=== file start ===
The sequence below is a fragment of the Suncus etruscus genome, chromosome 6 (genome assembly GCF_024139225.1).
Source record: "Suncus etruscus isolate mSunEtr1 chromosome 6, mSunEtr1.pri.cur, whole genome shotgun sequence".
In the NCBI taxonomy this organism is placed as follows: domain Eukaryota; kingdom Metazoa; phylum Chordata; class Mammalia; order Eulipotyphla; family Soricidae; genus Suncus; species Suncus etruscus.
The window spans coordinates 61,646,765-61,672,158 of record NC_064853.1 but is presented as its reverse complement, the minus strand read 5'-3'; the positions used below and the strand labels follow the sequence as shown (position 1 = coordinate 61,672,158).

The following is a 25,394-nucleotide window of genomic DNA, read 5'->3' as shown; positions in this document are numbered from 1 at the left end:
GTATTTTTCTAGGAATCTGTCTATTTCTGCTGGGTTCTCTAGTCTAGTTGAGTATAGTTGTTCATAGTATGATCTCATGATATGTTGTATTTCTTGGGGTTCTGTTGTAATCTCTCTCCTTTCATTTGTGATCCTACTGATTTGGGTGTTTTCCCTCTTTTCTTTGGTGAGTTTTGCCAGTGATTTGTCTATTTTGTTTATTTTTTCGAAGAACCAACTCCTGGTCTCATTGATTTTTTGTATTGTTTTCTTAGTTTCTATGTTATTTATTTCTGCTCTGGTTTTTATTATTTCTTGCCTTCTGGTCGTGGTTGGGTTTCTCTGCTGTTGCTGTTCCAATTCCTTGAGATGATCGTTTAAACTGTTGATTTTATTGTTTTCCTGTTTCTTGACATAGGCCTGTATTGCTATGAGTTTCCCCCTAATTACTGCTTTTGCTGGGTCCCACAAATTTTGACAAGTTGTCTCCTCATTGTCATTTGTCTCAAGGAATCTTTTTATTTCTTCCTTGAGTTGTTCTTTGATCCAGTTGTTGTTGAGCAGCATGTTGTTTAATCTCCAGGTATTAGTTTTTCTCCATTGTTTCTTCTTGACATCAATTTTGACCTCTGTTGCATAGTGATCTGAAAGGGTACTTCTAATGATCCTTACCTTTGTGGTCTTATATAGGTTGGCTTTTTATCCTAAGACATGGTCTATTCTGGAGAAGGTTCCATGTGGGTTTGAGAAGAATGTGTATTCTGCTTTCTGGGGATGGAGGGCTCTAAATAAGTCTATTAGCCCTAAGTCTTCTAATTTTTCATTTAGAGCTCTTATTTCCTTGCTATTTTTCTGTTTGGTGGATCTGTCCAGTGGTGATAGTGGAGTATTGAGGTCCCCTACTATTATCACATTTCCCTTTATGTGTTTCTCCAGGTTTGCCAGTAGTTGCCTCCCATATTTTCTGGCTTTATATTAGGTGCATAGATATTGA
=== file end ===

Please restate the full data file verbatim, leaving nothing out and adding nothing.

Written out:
The sequence below is a fragment of the Suncus etruscus genome, chromosome 6 (genome assembly GCF_024139225.1).
Source record: "Suncus etruscus isolate mSunEtr1 chromosome 6, mSunEtr1.pri.cur, whole genome shotgun sequence".
In the NCBI taxonomy this organism is placed as follows: domain Eukaryota; kingdom Metazoa; phylum Chordata; class Mammalia; order Eulipotyphla; family Soricidae; genus Suncus; species Suncus etruscus.
The window spans coordinates 61,646,765-61,672,158 of record NC_064853.1 but is presented as its reverse complement, the minus strand read 5'-3'; the positions used below and the strand labels follow the sequence as shown (position 1 = coordinate 61,672,158).

The following is a 25,394-nucleotide window of genomic DNA, read 5'->3' as shown; positions in this document are numbered from 1 at the left end:
GTATTTTTCTAGGAATCTGTCTATTTCTGCTGGGTTCTCTAGTCTAGTTGAGTATAGTTGTTCATAGTATGATCTCATGATATGTTGTATTTCTTGGGGTTCTGTTGTAATCTCTCTCCTTTCATTTGTGATCCTACTGATTTGGGTGTTTTCCCTCTTTTCTTTGGTGAGTTTTGCCAGTGATTTGTCTATTTTGTTTATTTTTTCGAAGAACCAACTCCTGGTCTCATTGATTTTTTGTATTGTTTTCTTAGTTTCTATGTTATTTATTTCTGCTCTGGTTTTTATTATTTCTTGCCTTCTGGTCGTGGTTGGGTTTCTCTGCTGTTGCTGTTCCAATTCCTTGAGATGATCGTTTAAACTGTTGATTTTATTGTTTTCCTGTTTCTTGACATAGGCCTGTATTGCTATGAGTTTCCCCCTAATTACTGCTTTTGCTGGGTCCCACAAATTTTGACAAGTTGTCTCCTCATTGTCATTTGTCTCAAGGAATCTTTTTATTTCTTCCTTGAGTTGTTCTTTGATCCAGTTGTTGTTGAGCAGCATGTTGTTTAATCTCCAGGTATTAGTTTTTCTCCATTGTTTCTTCTTGACATCAATTTTGACCTCTGTTGCATAGTGATCTGAAAGGGTACTTCTAATGATCCTTACCTTTGTGGTCTTATATAGGTTGGCTTTTTATCCTAAGACATGGTCTATTCTGGAGAAGGTTCCATGTGGGTTTGAGAAGAATGTGTATTCTGCTTTCTGGGGATGGAGGGCTCTAAATAAGTCTATTAGCCCTAAGTCTTCTAATTTTTCATTTAGAGCTCTTATTTCCTTGCTATTTTTCTGTTTGGTGGATCTGTCCAGTGGTGATAGTGGAGTATTGAGGTCCCCTACTATTATCACATTTCCCTTTATGTGTTTCTCCAGGTTTGCCAGTAGTTGCCTCCCATATTTTCTGGCTTTATATTAGGTGCATAGATATTGA